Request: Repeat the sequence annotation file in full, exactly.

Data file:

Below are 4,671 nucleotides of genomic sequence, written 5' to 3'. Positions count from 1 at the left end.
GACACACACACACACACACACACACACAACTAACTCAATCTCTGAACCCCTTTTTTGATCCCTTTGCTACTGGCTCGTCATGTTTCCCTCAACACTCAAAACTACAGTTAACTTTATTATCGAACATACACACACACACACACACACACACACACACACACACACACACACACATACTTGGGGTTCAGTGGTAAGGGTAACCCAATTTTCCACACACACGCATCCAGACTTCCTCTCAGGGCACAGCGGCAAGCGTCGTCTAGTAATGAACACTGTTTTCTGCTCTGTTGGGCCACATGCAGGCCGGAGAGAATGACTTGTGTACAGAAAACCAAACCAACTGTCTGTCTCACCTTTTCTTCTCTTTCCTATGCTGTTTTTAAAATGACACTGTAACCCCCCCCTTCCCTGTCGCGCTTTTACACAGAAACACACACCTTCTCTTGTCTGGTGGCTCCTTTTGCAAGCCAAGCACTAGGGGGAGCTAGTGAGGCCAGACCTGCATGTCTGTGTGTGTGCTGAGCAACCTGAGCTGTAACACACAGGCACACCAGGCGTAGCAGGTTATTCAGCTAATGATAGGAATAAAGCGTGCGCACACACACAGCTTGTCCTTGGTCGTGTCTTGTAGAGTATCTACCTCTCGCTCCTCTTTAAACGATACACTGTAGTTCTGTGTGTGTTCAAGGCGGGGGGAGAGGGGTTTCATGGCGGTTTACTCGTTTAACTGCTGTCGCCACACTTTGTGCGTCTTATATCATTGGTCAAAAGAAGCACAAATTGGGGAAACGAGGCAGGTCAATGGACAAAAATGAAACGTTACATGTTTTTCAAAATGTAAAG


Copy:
Below are 4,671 nucleotides of genomic sequence, written 5' to 3'. Positions count from 1 at the left end.
GACACACACACACACACACACACACACAACTAACTCAATCTCTGAACCCCTTTTTTGATCCCTTTGCTACTGGCTCGTCATGTTTCCCTCAACACTCAAAACTACAGTTAACTTTATTATCGAACATACACACACACACACACACACACACACACACACACACACACACACACATACTTGGGGTTCAGTGGTAAGGGTAACCCAATTTTCCACACACACGCATCCAGACTTCCTCTCAGGGCACAGCGGCAAGCGTCGTCTAGTAATGAACACTGTTTTCTGCTCTGTTGGGCCACATGCAGGCCGGAGAGAATGACTTGTGTACAGAAAACCAAACCAACTGTCTGTCTCACCTTTTCTTCTCTTTCCTATGCTGTTTTTAAAATGACACTGTAACCCCCCCCTTCCCTGTCGCGCTTTTACACAGAAACACACACCTTCTCTTGTCTGGTGGCTCCTTTTGCAAGCCAAGCACTAGGGGGAGCTAGTGAGGCCAGACCTGCATGTCTGTGTGTGTGCTGAGCAACCTGAGCTGTAACACACAGGCACACCAGGCGTAGCAGGTTATTCAGCTAATGATAGGAATAAAGCGTGCGCACACACACAGCTTGTCCTTGGTCGTGTCTTGTAGAGTATCTACCTCTCGCTCCTCTTTAAACGATACACTGTAGTTCTGTGTGTGTTCAAGGCGGGGGGAGAGGGGTTTCATGGCGGTTTACTCGTTTAACTGCTGTCGCCACACTTTGTGCGTCTTATATCATTGGTCAAAAGAAGCACAAATTGGGGAAACGAGGCAGGTCAATGGACAAAAATGAAACGTTACATGTTTTTCAAAATGTAAAG